The moon is no longer rising: Longtime astrology shop to close

After 30 years in the 4700 block of University Way, one of the Ave's quirkier stores, Astrology et al, will close its doors on Halloween day.

The specialty store not only stocks more than 1,500 astrology related books but also carries tarot cards, incense, posters and a lot of other random items relating to astrology and spirituality.

Owner Gregory N. Nalbandian noted several reasons why the longtime business, the largest of its kind in Seattle, must close.

"With the state of things on the Ave, my customer draw is down to nothing. (With) rising gas prices as well as book sales on the Internet, there's just no way I can stay open," said Nalbandian. He will still operate the business over the Internet (

Nalbandian said he doesn't think the Ave is bad altogether, just above 47th Street where his store is located.

"It's the crack dealers. I see them almost every day; they give this block a bad element and make customers fearful to come this far up the Ave," he said. He pointed out the window at a group of young people across the street meandering about.

Historically the upper blocks of University Way haven't always been as segregated as they are now. Nalbandian noted that before it was Astrology et al his location is where Bruce Lee opened his first dojo to teach his new form of martial arts called Jeet Kun Do while Lee was a student at the University of Washington.

Part of the reason Astrology et al is closing is that the official "window-shopping" corridor of the Ave ends at the 4700 block. To compound the problem, three of the stores south of Nalbandian's have vacated so developers can install high-end condos in their place.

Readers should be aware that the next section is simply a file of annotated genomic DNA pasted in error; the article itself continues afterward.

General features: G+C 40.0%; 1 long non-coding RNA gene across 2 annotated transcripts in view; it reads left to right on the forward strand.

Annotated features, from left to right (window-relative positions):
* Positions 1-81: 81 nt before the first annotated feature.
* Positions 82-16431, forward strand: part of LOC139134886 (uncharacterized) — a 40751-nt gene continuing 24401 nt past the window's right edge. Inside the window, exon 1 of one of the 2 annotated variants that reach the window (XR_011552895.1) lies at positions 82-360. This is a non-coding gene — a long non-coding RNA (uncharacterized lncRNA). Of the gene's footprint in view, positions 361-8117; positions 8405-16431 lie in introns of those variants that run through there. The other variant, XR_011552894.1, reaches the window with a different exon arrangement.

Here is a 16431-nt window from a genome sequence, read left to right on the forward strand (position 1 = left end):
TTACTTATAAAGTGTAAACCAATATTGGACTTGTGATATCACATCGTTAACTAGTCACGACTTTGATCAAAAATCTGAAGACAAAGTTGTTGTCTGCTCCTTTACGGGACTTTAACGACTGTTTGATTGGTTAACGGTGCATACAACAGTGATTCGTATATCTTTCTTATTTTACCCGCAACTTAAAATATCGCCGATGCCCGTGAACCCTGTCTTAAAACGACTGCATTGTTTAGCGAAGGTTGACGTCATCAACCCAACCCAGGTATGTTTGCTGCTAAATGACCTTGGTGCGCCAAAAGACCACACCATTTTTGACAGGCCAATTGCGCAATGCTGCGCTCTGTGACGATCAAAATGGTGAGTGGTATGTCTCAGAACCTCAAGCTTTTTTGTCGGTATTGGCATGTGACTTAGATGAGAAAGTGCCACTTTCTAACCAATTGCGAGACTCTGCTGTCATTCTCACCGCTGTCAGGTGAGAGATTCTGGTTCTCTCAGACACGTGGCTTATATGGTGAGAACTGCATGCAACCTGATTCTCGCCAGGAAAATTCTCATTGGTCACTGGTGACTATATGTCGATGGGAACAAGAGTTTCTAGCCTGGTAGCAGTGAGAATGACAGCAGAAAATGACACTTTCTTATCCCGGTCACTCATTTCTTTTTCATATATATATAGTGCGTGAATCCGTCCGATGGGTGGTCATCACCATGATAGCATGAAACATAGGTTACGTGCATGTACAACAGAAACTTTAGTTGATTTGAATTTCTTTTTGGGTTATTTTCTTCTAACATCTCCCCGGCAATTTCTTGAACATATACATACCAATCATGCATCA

"I had faith the street work would improve conditions on the Ave," said Nalbandian, referring to the street and sidewalk makeover that took place on University Way between 40th and 50th streets in 2003. He might not have realized that improved conditions would attract condominium developers.

Nalbandian described how the Ave has changed over the 30 years he has known it: "In the '70s it was the hippies-a lot of pot selling going on. In the '80s there were a lot of homeless kids-but they were harmless. In the '90s is when the crack started to come around-and now everyone knows that the U District is where you go to get crack."

Nalbandian described what he thinks the Ave needs to do in order to get rid of the bad element. "Simply, the Ave needs better management and an image makeover," he said. "Cosmetic improvements can only go so far."

A decisive moment came for Nalbandian recently when a customer, a first-year UW student living in the dorms, told him that his RA (resident advisor) told his floor that pretty much there was no need to go past 47th on the Ave where Astrology et al is located.

"How am I supposed to get new business when students are told not to go this far up the Ave?" he said.

BRIAN KERIN is a student in the University of Washington Department of Communication News Laboratory.

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